After the King and Queen of Arendelle are killed during a sailing accident, the two princess sisters, Anna and Elsa, are destined to rule the Kingdom. Elsa, who was born with magical powers of winter, has hidden herself away from her kingdom and sister after striking her with her magic accidentally when the two siblings were children. On Elsa’s coronation day, the two sisters are revealed to the kingdom after many years of isolation. Anna falls in love at first sight with a handsome Duke and asks her now Queen sister Elsa to bless their sudden engagement. Refusing to, Anna blows up at her sister, causing her frigid powers to surface and exposes herself to her kingdom. Running away from Arendelle, Queen Elsa causes an eternal winter in the land and vanishes to the mountains to the north.
Not only did Disney give us one strong female princess, they gave us two. Anna, although awkward and naive in the matters of love and men, is determined to save her sister and takes no grief from any one–even punching a prince in the face at one point during the film. Elsa, who is unable to control her powers of Ice and Snow and secludes herself from everyone out of fear, is able to work through her difficulties and loss of control and make amends for her mistakes. In Arendelle, the princesses do not sit idly by and wait for a man to come and save the day.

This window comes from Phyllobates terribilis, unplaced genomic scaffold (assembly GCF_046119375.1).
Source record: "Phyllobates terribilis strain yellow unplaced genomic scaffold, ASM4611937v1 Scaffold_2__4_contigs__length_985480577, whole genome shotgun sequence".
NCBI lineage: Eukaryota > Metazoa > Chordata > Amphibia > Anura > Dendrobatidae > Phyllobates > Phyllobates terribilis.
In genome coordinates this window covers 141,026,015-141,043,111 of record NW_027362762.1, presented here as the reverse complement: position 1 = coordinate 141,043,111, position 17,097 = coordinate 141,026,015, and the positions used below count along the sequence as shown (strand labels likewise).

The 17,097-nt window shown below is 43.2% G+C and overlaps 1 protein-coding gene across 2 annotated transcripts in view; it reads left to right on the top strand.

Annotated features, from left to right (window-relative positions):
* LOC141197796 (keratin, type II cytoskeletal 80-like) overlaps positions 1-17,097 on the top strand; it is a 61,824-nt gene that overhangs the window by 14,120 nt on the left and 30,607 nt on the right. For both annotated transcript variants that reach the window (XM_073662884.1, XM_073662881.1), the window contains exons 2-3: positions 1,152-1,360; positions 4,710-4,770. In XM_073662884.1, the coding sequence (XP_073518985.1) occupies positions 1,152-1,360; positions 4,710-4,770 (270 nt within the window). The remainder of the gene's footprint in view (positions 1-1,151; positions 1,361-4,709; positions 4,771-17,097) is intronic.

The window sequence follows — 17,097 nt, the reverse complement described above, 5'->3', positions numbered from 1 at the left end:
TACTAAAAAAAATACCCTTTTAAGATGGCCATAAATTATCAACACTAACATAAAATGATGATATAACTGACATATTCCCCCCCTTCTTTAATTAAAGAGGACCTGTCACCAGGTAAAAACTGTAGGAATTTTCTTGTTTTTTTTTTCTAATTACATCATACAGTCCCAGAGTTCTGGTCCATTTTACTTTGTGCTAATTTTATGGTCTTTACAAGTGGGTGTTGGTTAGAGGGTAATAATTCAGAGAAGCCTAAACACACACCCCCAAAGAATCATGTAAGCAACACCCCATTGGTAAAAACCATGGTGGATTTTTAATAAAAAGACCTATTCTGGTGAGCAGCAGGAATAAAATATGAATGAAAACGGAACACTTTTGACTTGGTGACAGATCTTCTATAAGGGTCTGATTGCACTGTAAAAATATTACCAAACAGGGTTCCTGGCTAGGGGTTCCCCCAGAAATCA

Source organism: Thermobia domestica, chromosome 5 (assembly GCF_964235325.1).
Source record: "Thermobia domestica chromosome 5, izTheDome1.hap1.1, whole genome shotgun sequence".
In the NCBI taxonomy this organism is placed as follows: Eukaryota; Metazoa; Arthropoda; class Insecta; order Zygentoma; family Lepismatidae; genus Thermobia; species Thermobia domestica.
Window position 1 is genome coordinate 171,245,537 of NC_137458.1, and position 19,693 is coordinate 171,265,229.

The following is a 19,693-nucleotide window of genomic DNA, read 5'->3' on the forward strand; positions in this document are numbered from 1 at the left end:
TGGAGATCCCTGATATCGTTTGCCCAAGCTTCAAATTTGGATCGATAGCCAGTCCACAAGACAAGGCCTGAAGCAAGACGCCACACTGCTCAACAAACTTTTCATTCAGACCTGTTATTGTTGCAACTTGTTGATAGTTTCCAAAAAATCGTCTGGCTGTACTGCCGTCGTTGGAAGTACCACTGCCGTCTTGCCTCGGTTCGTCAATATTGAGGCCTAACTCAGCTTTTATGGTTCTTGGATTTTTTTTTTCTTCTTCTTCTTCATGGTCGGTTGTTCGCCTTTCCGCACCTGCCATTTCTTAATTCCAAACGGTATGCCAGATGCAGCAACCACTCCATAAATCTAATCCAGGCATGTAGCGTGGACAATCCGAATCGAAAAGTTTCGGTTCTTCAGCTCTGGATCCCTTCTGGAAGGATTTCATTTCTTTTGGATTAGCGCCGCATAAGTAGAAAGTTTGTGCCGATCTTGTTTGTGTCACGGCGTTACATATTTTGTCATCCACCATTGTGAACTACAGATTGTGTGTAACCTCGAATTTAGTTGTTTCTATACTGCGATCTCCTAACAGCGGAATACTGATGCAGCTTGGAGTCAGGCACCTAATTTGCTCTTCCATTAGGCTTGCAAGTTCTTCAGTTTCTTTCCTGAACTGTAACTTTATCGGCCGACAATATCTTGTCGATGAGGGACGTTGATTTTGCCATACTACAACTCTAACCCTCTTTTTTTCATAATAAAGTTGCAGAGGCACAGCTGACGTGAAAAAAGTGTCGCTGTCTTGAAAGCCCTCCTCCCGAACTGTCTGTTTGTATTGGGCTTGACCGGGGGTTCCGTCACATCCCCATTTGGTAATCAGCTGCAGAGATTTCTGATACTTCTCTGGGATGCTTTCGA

Frozen is one of the latest, and now greatest, Disney animated films that empower girls to be the masters of their own destiny. The film is even a little self-aware with the concepts of a Disney princess movie. The song Love is an Open Door depicts just how crazy love at first sight really is and another shows the ironic dream of a sentient snowman that desires nothing more than to experience the heat of summer.
Packed to the brim with Broadway stars and the sweeping songs throughout, Frozen just screams of a future Broadway show of the movie that Soccer Moms and Thespians will sing in their cars for years. I do believe that Frozen will be around for a long time, as a new classic from what some call, the “Second Renaissance” of Disney animated films — the first being in the nineties with Beauty and the Beast, Lion King, and, Tarzan. At least when there is eventually a Disney’s Frozen-On Ice! production, it will make sense story-wise.
Frozen is a forward thinking animated classic that is catchy, delightful, and will warm the most frozen of heart.
Score: 8 out of 10.